Shallow groundwater temperature in the Turin area (NW Italy): vertical distribution and anthropogenic effects

  • Arianna BucciEmail author
  • Diego Barbero
  • Manuela Lasagna
  • M. Gabriella Forno
  • Domenico Antonio De Luca
Original Article


This study investigated the thermal regime of shallow groundwater in the Turin area (NW Italy), where the large energy demand has motivated a new interest for renewable sources, such as the use of ground-source heat pumps for domestic heating and cooling. The vertical variability of the groundwater temperature between the ground surface and 10–20 m was detected: deeper temperatures were higher than shallow temperatures in spring, while a decrease with depth occurred in autumn. These variations are connected with the heating and cooling cycles of the ground surface due to the seasonal temperature oscillation. Variations below the seasonal oscillation are likely to be connected with the presence of advective heat transport due to the groundwater flow, according to the hydraulic features of a shallow aquifer. Temperature values mostly ranged between 12 and 14 °C in rural areas, while the values were between 14 and 16 °C below the Turin city. This groundwater warming is attributed to a widespread urban heat island phenomenon linked to warmer land surface temperatures in Turin city. Sparse warm outliers are connected with point heat sources and site-specific conditions of land and subsurface use, which may cause the aquifer temperature to rise. A relatively stable temperature below the seasonal fluctuation zone combined with high productivity and legislated limits for deeper groundwater use represent favourable conditions for a large-scale diffusion of groundwater heat pumps within the shallow aquifer. Moreover, this heat surplus should be regarded as a resource for future geothermal installations.


Groundwater temperature Thermal logs Seasonal oscillation Anthropogenic heat sources Ground-source heat pumps 



Most of the groundwater monitoring points were accessed thanks to the kind support of Arpa Piemonte and Provincia di Torino. The authors are grateful to all collaborators as well as to all the private institutions and individuals who permitted access to other monitoring wells. The authors deeply thank the reviewer for useful comments and suggestions that helped to improve the paper.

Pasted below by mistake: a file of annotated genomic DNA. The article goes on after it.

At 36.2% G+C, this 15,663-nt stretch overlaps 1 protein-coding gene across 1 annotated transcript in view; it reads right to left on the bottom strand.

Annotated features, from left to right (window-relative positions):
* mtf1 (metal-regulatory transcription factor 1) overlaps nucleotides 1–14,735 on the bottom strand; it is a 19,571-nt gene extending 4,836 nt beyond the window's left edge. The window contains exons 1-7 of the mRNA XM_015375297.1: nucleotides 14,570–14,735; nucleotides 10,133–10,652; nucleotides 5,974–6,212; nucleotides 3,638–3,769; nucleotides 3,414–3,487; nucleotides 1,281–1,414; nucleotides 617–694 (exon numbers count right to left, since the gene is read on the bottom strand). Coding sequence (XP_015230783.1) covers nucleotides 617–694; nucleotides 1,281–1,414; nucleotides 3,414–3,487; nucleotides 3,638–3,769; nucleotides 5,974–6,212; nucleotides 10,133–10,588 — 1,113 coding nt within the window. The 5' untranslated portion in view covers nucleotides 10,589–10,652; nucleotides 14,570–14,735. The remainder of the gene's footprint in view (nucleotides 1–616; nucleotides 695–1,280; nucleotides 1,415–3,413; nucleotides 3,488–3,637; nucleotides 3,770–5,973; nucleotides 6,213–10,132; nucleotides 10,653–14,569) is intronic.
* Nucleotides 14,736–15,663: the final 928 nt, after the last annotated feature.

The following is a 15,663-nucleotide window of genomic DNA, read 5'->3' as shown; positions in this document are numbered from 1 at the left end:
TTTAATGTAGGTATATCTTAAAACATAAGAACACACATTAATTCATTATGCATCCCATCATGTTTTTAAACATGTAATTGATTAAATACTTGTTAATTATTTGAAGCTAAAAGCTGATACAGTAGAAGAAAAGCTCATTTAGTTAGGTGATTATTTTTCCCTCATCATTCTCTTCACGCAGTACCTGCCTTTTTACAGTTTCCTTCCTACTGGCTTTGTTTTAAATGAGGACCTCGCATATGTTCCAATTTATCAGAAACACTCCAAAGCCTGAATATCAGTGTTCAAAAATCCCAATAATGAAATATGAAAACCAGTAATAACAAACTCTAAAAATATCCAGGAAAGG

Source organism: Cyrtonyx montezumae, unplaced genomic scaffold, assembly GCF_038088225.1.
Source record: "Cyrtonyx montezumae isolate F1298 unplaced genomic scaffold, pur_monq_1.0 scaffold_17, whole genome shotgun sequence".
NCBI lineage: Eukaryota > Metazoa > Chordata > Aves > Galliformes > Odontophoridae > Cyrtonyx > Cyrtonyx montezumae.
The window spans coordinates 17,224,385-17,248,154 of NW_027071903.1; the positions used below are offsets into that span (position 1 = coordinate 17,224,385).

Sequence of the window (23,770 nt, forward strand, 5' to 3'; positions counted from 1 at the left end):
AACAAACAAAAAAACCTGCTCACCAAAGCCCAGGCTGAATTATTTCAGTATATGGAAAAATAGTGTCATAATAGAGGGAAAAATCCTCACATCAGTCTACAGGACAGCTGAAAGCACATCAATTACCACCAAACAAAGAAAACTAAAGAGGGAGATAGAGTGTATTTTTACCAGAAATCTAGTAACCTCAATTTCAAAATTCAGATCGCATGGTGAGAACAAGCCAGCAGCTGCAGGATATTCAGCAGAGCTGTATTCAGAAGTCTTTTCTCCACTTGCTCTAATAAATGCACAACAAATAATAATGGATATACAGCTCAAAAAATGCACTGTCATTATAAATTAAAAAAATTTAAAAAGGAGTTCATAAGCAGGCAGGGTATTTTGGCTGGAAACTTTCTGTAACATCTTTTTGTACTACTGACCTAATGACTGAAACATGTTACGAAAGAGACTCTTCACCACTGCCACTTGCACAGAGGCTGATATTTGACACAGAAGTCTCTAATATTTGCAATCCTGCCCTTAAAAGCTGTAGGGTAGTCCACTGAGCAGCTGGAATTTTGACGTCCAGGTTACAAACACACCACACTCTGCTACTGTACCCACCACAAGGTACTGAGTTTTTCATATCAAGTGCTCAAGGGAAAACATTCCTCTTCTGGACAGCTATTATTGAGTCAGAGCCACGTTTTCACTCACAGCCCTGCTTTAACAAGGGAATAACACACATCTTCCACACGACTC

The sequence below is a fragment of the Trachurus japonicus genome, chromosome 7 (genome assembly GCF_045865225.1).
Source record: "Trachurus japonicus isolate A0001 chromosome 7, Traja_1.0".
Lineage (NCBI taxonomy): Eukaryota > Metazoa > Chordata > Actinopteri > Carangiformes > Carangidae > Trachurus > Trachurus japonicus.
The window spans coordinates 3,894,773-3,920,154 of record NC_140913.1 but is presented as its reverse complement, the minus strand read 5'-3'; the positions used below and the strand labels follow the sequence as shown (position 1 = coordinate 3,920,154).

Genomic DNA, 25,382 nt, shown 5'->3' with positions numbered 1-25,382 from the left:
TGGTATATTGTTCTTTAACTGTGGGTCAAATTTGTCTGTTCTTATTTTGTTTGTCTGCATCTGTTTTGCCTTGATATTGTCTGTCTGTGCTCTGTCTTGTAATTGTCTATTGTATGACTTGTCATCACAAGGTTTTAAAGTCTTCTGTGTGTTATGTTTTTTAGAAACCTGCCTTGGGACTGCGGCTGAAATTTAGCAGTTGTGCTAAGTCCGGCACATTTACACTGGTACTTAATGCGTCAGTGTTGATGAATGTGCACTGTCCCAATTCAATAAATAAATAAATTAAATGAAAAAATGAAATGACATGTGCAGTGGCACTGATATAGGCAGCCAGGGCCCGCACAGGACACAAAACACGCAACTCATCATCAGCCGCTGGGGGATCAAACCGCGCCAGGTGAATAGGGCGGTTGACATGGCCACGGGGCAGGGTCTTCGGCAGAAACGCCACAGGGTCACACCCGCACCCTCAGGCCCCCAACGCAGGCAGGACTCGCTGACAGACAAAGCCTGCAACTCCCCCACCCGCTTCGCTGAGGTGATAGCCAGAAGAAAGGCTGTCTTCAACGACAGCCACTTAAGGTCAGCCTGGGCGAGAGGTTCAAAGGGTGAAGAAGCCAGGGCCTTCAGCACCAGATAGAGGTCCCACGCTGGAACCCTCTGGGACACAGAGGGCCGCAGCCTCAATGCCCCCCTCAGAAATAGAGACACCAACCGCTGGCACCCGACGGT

1. Agenzia Regionale per la Protezione Ambientale (2007) Il Piemonte nel cambiamento climatico. Osservazioni passate, impatti presenti e strategie future. ARPA Piemonte, TorinoGoogle Scholar
  2. Allen A, Milenic D, Sikora P (2003) Shallow gravel aquifers and the urban heat island effect: a source of low enthalpy geothermal energy. Geothermics 32:569–578. doi: 10.1016/S0375-6505(03)00063-4 CrossRefGoogle Scholar
  3. Anderson MP (2005) Heat as a ground water tracer. Ground Water 43(6):951–968. doi: 10.1111/j.1745-6584.2005.00052.x CrossRefGoogle Scholar
  4. Arola T, Korkka-Niemi K (2014) The effect of urban heat islands on geothermal potential: examples from Quaternary aquifers in Finland. Hydrogeol J 22:1953–1967. doi: 10.1007/s10040-014-1174-5 CrossRefGoogle Scholar
  5. Baccino G, Lo Russo S, Taddia G, Verda V (2010) Energy and environmental analysis of an open-loop ground-water heat pump system in an Urban area. Thermal Sci 14(3):693–706CrossRefGoogle Scholar
  6. Baietto A, Cadoppi P, Martinotti G, Perello P, Perrochet P, Vuataza F-D (2008) Assessment of thermal circulations in strike-slip fault systems: the Terme di Valdieri case (Italian western Alps). Geol Soc Lond Spec Publ 299:317–339. doi: 10.1144/SP299.19 CrossRefGoogle Scholar
  7. Banks D (2008) An introduction to thermogeology: ground source heating and cooling. Blackwell, OxfordCrossRefGoogle Scholar
  8. Barbero D, De Luca DA, Forno MG, Lasagna M, Magnea L (2014) A statistical approach to the study of thermal data of shallow aquifer in Piedmont region (NW ITALY). Abstracts book of DAMES 2014: 4th international conference on data analysis and modeling in earth sciences, Milano 6–8th October 2014Google Scholar
  9. Barbero D, De Luca DA, Forno MG, Lasagna M (2016) Preliminary results on temperature distribution in the Quaternary fluvial and outwash deposits of the Piedmont Po Plain (NW Italy): a statistical approach. Rend Online Soc Geol It 41:272–275Google Scholar
  10. Bayer P, Rivera JA, Schweizer D, Schärli U, Blum P (2016) Extracting past atmospheric warming and urban heating effects from borehole temperature profiles. Geothermics 64:289–299. doi: 10.1016/j.geothermics.2016.06.011 CrossRefGoogle Scholar
  11. Benz SA, Bayer P, Menberg K, Jung S, Blum P (2015) Spatial resolution of anthropogenic heat fluxes into urban aquifers. Sci Total Environ 524:427–439CrossRefGoogle Scholar
  12. Beretta GP, Coppola G, Della Pona L (2014) Solute and heat transport in groundwater similarity: model application of a high capacity open-loop heat pump. Geothermics 51:63–70. doi: 10.1016/j.geothermics.2013.10.009 CrossRefGoogle Scholar
  13. Bortolami G, De Luca DA, Filippini G (1988) Caratteristiche geolitologiche e geoidrologiche della pianura torinese. In: Le acque sotterranee della pianura di Torino. Aspetti e problemi. Provincia di. Torino, M/SLit, TorinoGoogle Scholar
  14. Bortolami G, De Luca DA, Masciocco L, Morelli di Popolo e Ticineto A (2002) Le acque sotterranee della Pianura di Torino: carta della base dell’acquifero superficiale. Note illustrative. Provincia di Torino, TorinoGoogle Scholar
  15. Bove A, Casaccio D, Destefanis E, De Luca DA, Lasagna M, Masciocco L, Ossella L, Tonussi M (2005) Idrogeologia della pianura piemontese. Regione Piemonte, TorinoGoogle Scholar
  16. Burns ER, Ingebritsen SE, Manga M, Williams CF (2016) Evaluating geothermal and hydrogeologic controls on regional groundwater temperature distribution. Water Resour Res 52:1328–1344CrossRefGoogle Scholar
  17. Cortemiglia GC (1999) Serie climatiche ultracentenarie. Regione Piemonte–Università degli Studi di Torino 3:1–91Google Scholar